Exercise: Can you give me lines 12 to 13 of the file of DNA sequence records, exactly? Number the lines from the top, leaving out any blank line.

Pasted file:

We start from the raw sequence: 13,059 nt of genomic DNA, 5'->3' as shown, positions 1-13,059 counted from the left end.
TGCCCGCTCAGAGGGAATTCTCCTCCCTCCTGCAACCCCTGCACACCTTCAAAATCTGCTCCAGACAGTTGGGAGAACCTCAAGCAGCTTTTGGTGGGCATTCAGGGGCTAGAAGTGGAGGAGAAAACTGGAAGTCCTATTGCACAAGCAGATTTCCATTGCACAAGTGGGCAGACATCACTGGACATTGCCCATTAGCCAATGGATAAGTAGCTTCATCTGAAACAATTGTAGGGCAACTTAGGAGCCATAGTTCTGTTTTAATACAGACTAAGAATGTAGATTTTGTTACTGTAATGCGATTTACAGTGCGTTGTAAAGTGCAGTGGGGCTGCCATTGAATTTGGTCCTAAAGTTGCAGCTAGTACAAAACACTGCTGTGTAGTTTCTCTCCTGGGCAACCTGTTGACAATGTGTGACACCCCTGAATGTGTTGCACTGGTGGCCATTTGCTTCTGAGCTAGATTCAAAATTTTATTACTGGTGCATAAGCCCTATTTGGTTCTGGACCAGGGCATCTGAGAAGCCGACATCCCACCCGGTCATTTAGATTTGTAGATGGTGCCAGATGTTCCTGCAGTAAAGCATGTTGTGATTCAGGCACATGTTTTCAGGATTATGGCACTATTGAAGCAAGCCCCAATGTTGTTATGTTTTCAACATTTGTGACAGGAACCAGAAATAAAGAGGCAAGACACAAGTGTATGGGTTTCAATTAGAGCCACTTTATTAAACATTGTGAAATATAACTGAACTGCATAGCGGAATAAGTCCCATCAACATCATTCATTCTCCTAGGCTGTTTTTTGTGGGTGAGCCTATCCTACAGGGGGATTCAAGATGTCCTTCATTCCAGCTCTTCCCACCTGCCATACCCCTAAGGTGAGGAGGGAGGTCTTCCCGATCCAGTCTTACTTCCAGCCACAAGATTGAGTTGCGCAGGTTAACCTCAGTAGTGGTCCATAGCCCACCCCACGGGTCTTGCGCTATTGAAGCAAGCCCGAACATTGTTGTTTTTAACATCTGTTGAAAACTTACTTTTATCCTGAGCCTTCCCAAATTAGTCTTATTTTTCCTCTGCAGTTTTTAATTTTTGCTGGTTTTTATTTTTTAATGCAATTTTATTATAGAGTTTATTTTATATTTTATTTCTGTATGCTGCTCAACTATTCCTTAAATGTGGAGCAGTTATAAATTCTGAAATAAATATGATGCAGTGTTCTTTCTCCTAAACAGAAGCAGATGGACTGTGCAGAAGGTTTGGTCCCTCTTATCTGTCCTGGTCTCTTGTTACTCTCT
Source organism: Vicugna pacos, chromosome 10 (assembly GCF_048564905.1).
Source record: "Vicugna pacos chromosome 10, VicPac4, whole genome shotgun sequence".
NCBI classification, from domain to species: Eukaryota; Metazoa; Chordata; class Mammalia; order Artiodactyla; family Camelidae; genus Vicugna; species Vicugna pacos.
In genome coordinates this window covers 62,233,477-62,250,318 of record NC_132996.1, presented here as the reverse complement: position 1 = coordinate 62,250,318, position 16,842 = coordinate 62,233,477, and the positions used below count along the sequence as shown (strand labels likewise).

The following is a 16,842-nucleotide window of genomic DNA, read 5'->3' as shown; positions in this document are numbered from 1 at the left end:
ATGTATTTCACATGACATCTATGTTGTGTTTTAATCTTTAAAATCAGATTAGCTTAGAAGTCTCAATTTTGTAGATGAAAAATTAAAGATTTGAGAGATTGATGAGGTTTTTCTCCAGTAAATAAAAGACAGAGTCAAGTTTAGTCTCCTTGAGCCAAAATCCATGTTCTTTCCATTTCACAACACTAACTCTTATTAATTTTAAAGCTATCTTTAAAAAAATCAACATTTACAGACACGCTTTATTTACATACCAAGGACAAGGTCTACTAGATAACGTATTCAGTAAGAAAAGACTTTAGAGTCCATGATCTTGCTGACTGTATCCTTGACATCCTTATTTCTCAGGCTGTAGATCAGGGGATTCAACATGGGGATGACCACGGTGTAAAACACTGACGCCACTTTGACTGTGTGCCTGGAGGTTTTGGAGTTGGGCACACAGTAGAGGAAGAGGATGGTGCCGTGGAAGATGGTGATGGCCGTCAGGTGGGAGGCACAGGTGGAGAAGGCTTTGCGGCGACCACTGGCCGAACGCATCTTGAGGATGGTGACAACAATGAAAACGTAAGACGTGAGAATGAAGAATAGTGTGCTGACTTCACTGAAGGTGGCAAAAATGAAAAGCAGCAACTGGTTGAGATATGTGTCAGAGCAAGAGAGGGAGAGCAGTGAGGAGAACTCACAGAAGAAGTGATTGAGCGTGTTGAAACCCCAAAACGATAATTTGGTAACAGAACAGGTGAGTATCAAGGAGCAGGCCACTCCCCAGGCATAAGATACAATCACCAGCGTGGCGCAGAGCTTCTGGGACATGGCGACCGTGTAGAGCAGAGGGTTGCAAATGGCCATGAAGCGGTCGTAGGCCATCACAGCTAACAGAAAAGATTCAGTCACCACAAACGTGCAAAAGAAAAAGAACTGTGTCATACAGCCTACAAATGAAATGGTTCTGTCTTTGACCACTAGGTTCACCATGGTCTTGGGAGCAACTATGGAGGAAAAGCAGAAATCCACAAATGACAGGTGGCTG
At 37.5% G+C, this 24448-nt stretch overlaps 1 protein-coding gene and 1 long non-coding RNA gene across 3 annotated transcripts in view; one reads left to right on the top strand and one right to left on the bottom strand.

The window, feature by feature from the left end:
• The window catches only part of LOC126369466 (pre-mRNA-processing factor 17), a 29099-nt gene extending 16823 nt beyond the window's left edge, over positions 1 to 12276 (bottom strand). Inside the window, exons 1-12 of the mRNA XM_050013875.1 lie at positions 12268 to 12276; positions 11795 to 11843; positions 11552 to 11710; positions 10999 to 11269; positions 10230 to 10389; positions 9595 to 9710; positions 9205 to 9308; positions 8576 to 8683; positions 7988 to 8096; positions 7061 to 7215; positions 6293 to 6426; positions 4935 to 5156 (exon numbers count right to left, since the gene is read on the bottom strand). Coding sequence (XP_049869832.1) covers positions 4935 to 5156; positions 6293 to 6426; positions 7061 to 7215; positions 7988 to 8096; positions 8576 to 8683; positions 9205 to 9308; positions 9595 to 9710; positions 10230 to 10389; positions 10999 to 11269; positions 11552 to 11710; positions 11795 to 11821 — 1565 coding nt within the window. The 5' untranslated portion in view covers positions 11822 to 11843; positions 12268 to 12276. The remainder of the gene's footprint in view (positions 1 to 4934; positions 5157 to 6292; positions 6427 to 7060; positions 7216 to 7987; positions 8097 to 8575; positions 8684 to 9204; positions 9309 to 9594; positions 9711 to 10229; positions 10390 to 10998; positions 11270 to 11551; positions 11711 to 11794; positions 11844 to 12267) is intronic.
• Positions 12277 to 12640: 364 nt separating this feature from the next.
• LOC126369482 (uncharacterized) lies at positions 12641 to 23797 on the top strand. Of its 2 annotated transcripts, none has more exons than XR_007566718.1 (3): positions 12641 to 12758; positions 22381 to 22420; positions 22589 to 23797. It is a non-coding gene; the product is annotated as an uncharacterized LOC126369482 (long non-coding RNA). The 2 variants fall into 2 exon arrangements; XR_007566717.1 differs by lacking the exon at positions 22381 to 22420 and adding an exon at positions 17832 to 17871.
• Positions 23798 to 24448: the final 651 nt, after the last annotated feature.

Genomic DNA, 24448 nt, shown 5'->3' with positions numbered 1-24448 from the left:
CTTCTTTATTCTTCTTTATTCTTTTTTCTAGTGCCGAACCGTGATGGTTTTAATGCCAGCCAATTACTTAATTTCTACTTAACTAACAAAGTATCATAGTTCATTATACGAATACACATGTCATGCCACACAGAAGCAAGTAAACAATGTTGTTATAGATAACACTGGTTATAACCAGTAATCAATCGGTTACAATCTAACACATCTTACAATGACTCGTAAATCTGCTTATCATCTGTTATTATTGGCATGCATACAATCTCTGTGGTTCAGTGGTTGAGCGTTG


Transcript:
• Positions 12277 to 12640: 364 nt separating this feature from the next.
• LOC126369482 (uncharacterized) lies at positions 12641 to 23797 on the top strand. Of its 2 annotated transcripts, none has more exons than XR_007566718.1 (3): positions 12641 to 12758; positions 22381 to 22420; positions 22589 to 23797. It is a non-coding gene; the product is annotated as an uncharacterized LOC126369482 (long non-coding RNA). The 2 variants fall into 2 exon arrangements; XR_007566717.1 differs by lacking the exon at positions 22381 to 22420 and adding an exon at positions 17832 to 17871.